Nearly two years ago, I was preparing to move to Athens to start a new research project ‘Writing at Pylos’ (acronym: WRAP), funded by the EU’s Marie Skłodowska-Curie Actions, at the British School at Athens. It’s hard to believe that I’m now in the final stages of wrapping up the project (pun very much intended) before starting a new job in just a couple of days’ time: from September 1st I will officially be an Assistant Professor (Teaching) in the Department of Classics & Ancient History at Durham, teaching mostly classical Greek and Latin language, with a bit of epigraphy too (and yes, even some Linear B!).Continue reading “It’s a WRAP: moving from Athens to Durham”
Everyone enjoys playing with clay, and now you can make and write your own Linear B tablet thanks to this video and worksheet based on my research into how these clay tablets were made in the Mycenaean palace of Pylos c.1200 BCE. This activity is suitable for use with school students, at home with your own children, or by anyone who feels like getting some clay and having a go! In the 12min-long video, I talk about what these tablets were used for, why knowing how they were made is important, and how experimental archaeology can help us answer that question, as well as demonstrating some different ways the tablets were made, which you and your students/children can then try out. The worksheet then explains how to write on your tablet in the Linear B script, as well as giving some extra information and prompts for discussion for use in running this activity. The worksheet is available in both English and Greek, and the video is in English with subtitles in both languages. Enjoy!
Σε όλους αρέσει να παίζουν με τον πηλό, και τώρα μπορείτε να φτιάξετε και να γράψετε τη δική σας πινακίδα σε Γραμμική Β! Ορίστε ένα βίντεο και ασκήσεις που βασίζονται στην έρευνά μου για το πως φτιάχτηκαν αυτές οι πινακίδες στο μυκηναϊκό ανάκτορο της Πύλου περίπου το 1200 π.Χ. Αυτή η δραστηριότητα είναι κατάλληλη για μαθήτες στα σχολεία, για τα παιδιά σας στο σπίτι, και για όποιον θέλει να την δοκιμάσει! Στο βίντεο (12 λεπτά) μιλώ για τις χρήσεις αυτών των πινακίδων, γιατί είναι σημαντικό να ξέρουμε πώς φτιάχτηκαν, και πώς η πειραματική αρχαιολογία μπορεί να μας βοηθήσει να το καταλάβουμε αυτό. Δείχνω επίσης διάφορες μεθόδους για την κατασκευή των πινακίδων, τις όποιες εσείς και οι μαθητές ή τα παιδιά σας μπορούν να δοκιμάσουν. Οι ασκήσεις θα βοηθήσουν τους μαθητές ή τα παιδιά να γράψουν στις πινακίδες τους σε Γραμμική Β, και έχουν επίσης πληροφορίες για τους καθηγητές ή τους γονείς. Το βίντεο είναι στα αγγλικά με αγγλικούς και ελληνικούς υπότιτλους, και οι ασκήσεις διατίθενται στα αγγλικά και στα ελληνικά (και τα δύο είναι επαγγελματικά μεταφρασμένα).
Have fun/καλή διασκέδαση!
Today’s new issue of ‘Archaeology’ magazine has a short piece based on my recent article on how Linear B scribes edited their documents, called “Formatting Bronze Age Tablets” – you can check it out here! For more on this topic, see also my previous post about the article, which is also available open-access here.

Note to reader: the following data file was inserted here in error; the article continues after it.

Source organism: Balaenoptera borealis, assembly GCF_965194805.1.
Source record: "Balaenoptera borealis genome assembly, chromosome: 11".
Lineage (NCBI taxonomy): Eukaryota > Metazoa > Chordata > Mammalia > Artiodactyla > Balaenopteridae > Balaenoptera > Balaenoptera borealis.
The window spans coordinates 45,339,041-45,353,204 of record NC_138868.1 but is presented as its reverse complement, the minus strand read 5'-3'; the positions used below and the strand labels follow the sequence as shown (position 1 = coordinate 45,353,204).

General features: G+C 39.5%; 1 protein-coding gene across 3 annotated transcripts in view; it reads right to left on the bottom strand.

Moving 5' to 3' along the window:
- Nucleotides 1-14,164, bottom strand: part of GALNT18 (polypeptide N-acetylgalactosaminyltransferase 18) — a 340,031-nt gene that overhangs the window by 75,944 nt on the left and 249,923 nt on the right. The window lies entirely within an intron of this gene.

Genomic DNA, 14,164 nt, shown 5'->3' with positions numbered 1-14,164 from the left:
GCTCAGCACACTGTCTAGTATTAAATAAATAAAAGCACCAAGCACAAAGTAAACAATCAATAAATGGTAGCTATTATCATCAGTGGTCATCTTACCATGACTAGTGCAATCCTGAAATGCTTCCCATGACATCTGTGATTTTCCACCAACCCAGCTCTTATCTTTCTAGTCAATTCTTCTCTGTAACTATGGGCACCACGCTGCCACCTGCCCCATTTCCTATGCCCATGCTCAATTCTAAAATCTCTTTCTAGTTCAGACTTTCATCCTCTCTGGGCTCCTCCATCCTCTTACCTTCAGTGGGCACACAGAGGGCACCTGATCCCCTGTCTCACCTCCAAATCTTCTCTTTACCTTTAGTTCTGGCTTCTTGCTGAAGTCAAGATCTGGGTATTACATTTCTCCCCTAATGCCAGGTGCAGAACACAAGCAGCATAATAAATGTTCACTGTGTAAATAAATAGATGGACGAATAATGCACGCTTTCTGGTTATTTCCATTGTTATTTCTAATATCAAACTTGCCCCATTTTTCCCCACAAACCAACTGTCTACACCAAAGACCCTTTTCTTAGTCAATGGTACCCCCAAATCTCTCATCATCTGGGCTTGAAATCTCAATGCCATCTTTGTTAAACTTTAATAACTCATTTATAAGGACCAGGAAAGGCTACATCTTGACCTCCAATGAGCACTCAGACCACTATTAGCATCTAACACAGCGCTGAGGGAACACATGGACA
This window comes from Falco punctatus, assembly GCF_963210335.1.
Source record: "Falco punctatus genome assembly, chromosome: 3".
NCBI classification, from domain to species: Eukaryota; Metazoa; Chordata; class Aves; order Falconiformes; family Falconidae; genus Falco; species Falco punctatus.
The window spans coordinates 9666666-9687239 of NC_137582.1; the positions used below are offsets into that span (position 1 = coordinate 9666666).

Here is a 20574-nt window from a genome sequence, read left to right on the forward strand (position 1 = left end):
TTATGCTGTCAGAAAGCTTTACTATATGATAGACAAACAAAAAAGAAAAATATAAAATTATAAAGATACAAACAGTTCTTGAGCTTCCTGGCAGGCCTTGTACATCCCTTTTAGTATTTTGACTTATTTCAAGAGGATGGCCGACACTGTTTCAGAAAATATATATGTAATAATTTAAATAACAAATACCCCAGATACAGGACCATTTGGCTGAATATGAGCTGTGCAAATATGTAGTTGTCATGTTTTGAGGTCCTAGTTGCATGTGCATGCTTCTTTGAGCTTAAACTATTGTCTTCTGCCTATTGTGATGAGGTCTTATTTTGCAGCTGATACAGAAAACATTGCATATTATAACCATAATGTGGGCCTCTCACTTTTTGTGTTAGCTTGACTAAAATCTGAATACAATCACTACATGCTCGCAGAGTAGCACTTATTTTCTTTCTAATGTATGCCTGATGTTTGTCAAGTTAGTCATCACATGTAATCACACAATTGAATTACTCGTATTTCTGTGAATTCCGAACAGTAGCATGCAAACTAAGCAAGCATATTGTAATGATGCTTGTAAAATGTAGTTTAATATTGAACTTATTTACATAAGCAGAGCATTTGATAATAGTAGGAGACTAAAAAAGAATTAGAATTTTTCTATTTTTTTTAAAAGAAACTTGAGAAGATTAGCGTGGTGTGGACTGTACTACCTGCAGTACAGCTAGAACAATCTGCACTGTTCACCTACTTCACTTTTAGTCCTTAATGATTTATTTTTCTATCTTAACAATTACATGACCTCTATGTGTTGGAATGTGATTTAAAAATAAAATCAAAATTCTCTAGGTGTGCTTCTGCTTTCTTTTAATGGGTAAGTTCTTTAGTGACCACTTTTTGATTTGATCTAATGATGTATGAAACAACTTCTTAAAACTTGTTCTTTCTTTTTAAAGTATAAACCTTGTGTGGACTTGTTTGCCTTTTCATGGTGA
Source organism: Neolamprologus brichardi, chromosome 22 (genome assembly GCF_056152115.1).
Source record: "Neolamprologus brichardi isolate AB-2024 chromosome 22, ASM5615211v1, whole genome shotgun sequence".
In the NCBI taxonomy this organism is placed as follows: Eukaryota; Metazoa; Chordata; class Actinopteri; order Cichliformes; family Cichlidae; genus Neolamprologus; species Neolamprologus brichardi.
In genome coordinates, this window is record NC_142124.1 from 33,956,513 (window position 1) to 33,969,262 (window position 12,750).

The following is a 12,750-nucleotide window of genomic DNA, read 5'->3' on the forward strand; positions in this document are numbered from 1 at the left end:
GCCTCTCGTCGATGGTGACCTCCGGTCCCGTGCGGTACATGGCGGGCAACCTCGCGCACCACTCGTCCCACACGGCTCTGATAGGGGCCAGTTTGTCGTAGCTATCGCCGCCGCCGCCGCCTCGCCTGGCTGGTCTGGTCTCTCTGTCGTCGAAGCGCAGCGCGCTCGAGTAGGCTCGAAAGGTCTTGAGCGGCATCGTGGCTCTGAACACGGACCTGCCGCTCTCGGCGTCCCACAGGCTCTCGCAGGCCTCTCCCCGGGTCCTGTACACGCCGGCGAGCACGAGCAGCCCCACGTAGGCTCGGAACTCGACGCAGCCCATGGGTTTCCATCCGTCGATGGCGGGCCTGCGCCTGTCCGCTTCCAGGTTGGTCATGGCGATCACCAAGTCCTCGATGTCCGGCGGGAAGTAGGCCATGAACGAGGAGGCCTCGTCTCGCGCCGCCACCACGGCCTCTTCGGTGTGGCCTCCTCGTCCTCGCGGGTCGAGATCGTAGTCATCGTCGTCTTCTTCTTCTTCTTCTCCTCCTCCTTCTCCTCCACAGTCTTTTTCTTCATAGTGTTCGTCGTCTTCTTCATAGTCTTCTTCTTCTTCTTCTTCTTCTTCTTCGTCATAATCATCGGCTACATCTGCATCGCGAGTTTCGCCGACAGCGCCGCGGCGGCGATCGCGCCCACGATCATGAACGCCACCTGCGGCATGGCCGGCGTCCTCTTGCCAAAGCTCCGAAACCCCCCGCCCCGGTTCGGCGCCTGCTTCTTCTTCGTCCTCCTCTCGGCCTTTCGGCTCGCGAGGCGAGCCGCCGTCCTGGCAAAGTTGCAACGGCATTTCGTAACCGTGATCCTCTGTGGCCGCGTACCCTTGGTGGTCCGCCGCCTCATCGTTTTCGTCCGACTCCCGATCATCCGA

Goodbye Cambridge, hello Athens!
I’ve been a postdoctoral Research Fellow at Gonville & Caius College, Cambridge, for the last four years. As part of this fellowship, I’ve continued the work I began during my PhD, looking at ways to understand more about the remaining ‘undeciphered’ signs of Linear B – the sound-values of fourteen of this writing system’s eighty-seven syllabic signs are still uncertain, nearly 70 years after the script as a whole was deciphered. My monograph based on my thesis, The Undeciphered Signs of Linear B: Interpretation and Scribal Practices, which has just been published with CUP, not only tries to establish as much as is currently possible about the most likely types of sound-value each of these signs may have, but also uses them to explore wider issues about the Linear B writing system’s creation from its parent script Linear A and its use by the Mycenaean scribes to write administrative documents. Other publications arising from my PhD include an article called “The mystery of the Mycenaean labyrinth: the value of Linear B pu2 and related signs”, which looks at one particular sign whose exact sound-value is debated, due largely to its appearance in the word ‘labyrinth’ (da-pu2-ri-to), and the implications its interpretation has for the relationship between Linear B and Linear A, and a book chapter “Processes of script adaptation and creation in Linear B: the evidence of the “extra” signs“, which explores similar issues to do with the initial creation of Linear B but also investigates the script’s ongoing development as the writers who used it created new signs to fit in with the needs of the administrative records they were writing.